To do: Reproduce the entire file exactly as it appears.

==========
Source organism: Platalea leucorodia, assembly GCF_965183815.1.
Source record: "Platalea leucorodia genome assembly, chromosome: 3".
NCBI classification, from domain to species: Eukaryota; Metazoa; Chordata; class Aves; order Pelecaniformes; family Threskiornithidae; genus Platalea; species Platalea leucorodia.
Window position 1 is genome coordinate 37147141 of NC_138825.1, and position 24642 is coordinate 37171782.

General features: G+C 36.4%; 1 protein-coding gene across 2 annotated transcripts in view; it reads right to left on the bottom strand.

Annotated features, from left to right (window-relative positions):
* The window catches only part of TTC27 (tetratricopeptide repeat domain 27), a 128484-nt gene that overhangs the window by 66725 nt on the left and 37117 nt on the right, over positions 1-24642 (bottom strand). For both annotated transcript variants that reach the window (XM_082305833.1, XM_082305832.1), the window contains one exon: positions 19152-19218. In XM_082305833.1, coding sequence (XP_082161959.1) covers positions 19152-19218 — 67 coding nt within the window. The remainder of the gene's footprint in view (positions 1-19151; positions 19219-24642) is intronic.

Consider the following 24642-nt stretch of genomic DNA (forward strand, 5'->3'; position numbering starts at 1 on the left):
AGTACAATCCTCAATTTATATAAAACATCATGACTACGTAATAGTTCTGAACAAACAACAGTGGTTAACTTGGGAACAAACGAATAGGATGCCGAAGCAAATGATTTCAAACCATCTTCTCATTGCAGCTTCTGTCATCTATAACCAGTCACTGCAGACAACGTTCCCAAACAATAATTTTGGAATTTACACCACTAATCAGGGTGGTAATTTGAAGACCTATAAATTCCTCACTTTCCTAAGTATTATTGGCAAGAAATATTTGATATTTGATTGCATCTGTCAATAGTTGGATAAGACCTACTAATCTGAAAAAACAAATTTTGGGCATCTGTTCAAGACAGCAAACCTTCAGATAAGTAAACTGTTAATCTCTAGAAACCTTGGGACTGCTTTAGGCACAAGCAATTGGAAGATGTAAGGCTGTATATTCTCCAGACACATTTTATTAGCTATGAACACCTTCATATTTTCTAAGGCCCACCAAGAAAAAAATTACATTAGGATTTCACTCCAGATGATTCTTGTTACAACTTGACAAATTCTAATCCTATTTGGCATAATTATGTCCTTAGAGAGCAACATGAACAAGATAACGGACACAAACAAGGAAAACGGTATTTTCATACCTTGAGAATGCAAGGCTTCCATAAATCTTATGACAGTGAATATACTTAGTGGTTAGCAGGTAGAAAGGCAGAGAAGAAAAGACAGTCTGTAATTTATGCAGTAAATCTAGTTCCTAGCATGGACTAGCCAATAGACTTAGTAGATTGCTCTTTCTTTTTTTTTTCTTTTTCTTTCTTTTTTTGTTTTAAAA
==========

Source organism: Platalea leucorodia, assembly GCF_965183815.1.
Source record: "Platalea leucorodia genome assembly, chromosome: 3".
NCBI classification, from domain to species: Eukaryota; Metazoa; Chordata; class Aves; order Pelecaniformes; family Threskiornithidae; genus Platalea; species Platalea leucorodia.
Window position 1 is genome coordinate 37147141 of NC_138825.1, and position 24642 is coordinate 37171782.

General features: G+C 36.4%; 1 protein-coding gene across 2 annotated transcripts in view; it reads right to left on the bottom strand.

Annotated features, from left to right (window-relative positions):
* The window catches only part of TTC27 (tetratricopeptide repeat domain 27), a 128484-nt gene that overhangs the window by 66725 nt on the left and 37117 nt on the right, over positions 1-24642 (bottom strand). For both annotated transcript variants that reach the window (XM_082305833.1, XM_082305832.1), the window contains one exon: positions 19152-19218. In XM_082305833.1, coding sequence (XP_082161959.1) covers positions 19152-19218 — 67 coding nt within the window. The remainder of the gene's footprint in view (positions 1-19151; positions 19219-24642) is intronic.

Consider the following 24642-nt stretch of genomic DNA (forward strand, 5'->3'; position numbering starts at 1 on the left):
AGTACAATCCTCAATTTATATAAAACATCATGACTACGTAATAGTTCTGAACAAACAACAGTGGTTAACTTGGGAACAAACGAATAGGATGCCGAAGCAAATGATTTCAAACCATCTTCTCATTGCAGCTTCTGTCATCTATAACCAGTCACTGCAGACAACGTTCCCAAACAATAATTTTGGAATTTACACCACTAATCAGGGTGGTAATTTGAAGACCTATAAATTCCTCACTTTCCTAAGTATTATTGGCAAGAAATATTTGATATTTGATTGCATCTGTCAATAGTTGGATAAGACCTACTAATCTGAAAAAACAAATTTTGGGCATCTGTTCAAGACAGCAAACCTTCAGATAAGTAAACTGTTAATCTCTAGAAACCTTGGGACTGCTTTAGGCACAAGCAATTGGAAGATGTAAGGCTGTATATTCTCCAGACACATTTTATTAGCTATGAACACCTTCATATTTTCTAAGGCCCACCAAGAAAAAAATTACATTAGGATTTCACTCCAGATGATTCTTGTTACAACTTGACAAATTCTAATCCTATTTGGCATAATTATGTCCTTAGAGAGCAACATGAACAAGATAACGGACACAAACAAGGAAAACGGTATTTTCATACCTTGAGAATGCAAGGCTTCCATAAATCTTATGACAGTGAATATACTTAGTGGTTAGCAGGTAGAAAGGCAGAGAAGAAAAGACAGTCTGTAATTTATGCAGTAAATCTAGTTCCTAGCATGGACTAGCCAATAGACTTAGTAGATTGCTCTTTCTTTTTTTTTTCTTTTTCTTTCTTTTTTTGTTTTAAAA